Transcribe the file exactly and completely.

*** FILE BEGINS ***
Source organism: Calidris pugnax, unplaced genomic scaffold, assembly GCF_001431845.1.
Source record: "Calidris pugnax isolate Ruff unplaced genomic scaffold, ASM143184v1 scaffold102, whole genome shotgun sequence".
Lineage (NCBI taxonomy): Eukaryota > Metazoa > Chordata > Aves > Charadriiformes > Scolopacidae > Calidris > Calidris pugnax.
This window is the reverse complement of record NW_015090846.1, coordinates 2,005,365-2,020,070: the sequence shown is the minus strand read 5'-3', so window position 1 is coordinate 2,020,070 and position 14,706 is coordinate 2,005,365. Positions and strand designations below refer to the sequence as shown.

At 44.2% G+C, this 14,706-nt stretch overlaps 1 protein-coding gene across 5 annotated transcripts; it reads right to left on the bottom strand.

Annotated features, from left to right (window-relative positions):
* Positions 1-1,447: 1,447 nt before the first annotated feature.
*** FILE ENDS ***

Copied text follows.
Source organism: Calidris pugnax, unplaced genomic scaffold, assembly GCF_001431845.1.
Source record: "Calidris pugnax isolate Ruff unplaced genomic scaffold, ASM143184v1 scaffold102, whole genome shotgun sequence".
Lineage (NCBI taxonomy): Eukaryota > Metazoa > Chordata > Aves > Charadriiformes > Scolopacidae > Calidris > Calidris pugnax.
This window is the reverse complement of record NW_015090846.1, coordinates 2,005,365-2,020,070: the sequence shown is the minus strand read 5'-3', so window position 1 is coordinate 2,020,070 and position 14,706 is coordinate 2,005,365. Positions and strand designations below refer to the sequence as shown.

At 44.2% G+C, this 14,706-nt stretch overlaps 1 protein-coding gene across 5 annotated transcripts; it reads right to left on the bottom strand.

Annotated features, from left to right (window-relative positions):
* Positions 1-1,447: 1,447 nt before the first annotated feature.